On Thursday, the U.S. House Ways and Means Committee‘s Subcommittee on Select Revenue Measures held a hearing on Energy Tax Policy and Tax Reform.
Three separate panels were held within the hearing itself: one on green energy credits included in the American Recovery and Reinvestment Act of 2009, another examining different view points on the proper role of the tax code in promoting U.S. energy policies, and the third on House Resolution 1380, the NAT GAS (New Alternative Transportation to Give Americans Solutions) Act.
As stated in an earlier article, “The bill is 24-pages long and rewards [natural gas vehicles] with tax [subsidies] to help ‘drive’ consumption. The bigger the vehicle, the more tax credits given.” The bill’s main purpose is to build up a massive fueling and vehicle infrastructure for the natural gas industry, which currently does not exist in the United States.
The NAT GAS bill was written by and for natural gas insiders, chief among them energy magnate T. Boone Pickens, Chesapeake Energy CEO Aubrey McClendon and Clean Energy Fuels CEO Andrew Littlefair – referred to in an earlier post as the “self-enriching trifecta.” The bill currently possesses 183 bipartisan co-sponsors and until finally getting a hearing Friday, had sat in the Congressional coffers since early April.
No Voices Included on Hazards of Gas
As DeSmogBlog and many others have discovered, unconventional gas from U.S. shale deposits is not the “clean” energy panacea it is often touted as. Unconventional gas is a dirty fossil fuel from cradle, when sand mining for hydraulic fracturing occurs, to adolescence, when the actual hydraulic fracturing drilling process occurs, to adulthood, when it is held in compressor stations and contaminates air, to grave, when it is utilized in power plants and vehicles.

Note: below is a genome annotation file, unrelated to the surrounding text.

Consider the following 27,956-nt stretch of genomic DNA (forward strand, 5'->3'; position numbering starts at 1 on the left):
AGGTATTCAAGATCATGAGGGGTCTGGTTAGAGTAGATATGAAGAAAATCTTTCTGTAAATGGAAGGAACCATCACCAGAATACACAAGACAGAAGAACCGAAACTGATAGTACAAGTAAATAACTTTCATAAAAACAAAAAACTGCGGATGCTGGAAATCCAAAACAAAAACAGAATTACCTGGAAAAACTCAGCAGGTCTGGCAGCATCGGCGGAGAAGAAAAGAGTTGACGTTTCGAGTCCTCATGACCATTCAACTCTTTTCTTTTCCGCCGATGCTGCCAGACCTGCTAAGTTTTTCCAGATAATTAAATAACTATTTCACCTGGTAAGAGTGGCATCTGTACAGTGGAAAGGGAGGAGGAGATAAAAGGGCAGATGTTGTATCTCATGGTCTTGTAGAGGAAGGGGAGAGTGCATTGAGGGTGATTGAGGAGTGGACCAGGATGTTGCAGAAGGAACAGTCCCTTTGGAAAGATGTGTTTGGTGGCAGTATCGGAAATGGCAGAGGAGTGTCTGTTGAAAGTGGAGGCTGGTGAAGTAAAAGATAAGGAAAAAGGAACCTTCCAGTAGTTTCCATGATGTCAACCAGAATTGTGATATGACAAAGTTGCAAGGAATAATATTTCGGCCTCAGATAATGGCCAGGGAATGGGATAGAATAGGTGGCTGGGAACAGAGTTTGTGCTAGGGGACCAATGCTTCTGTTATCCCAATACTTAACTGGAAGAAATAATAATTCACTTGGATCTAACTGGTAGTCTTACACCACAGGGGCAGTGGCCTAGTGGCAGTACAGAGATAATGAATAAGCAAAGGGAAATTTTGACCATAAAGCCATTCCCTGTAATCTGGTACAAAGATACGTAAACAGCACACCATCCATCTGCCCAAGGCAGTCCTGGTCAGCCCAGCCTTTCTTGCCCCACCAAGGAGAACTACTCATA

None of these concerns were addressed in the hearing, which honed in on a much narrow debate – the merits of giving tax subsidies to energy corporations, particularly as provided in the NAT GAS Act – leaving the environmental and ecological debate completely off the table. All five of the men invited to testify at the hearing had corporate backgrounds, and not a single testifier had a scientific background.
The most significant testifier was one of the three members of the “self-enriching trifecta,” Clean Energy Fuels (CEF) Corp., President and CEO, Andrew Littlefair.
Littlefair, according to his biography on the CEF website, is also the Immediate Past Chair of Natural Gas Vehicles of America (NGVA). NGVA, which works in concert with CEF. As I revealed in an April article, NGVA is the suspected author of the NAT GAS Act.
Pickens Fuel Corporation is the predecessor of CEF, which Littlefair co-founded in 1997 with T. Boone Pickens. It was reincorporated as CEF in 2001. CEF dedicated its first Liquefied Natural Gas plant to Pickens in May 2006, according to its website. The plant is called the “Pickens Plant,” and is located in Willis, Texas, roughly 60 miles north of Houson.
Coming full circle, the NAT GAS Act is the artist formerly known as the Pickens Plan. The passage of the NAT GAS Act would be the culmination of a 3+ year public relations campaign by Pickens and the corporations and hedge funds he profits from, including BP Capital and CEF.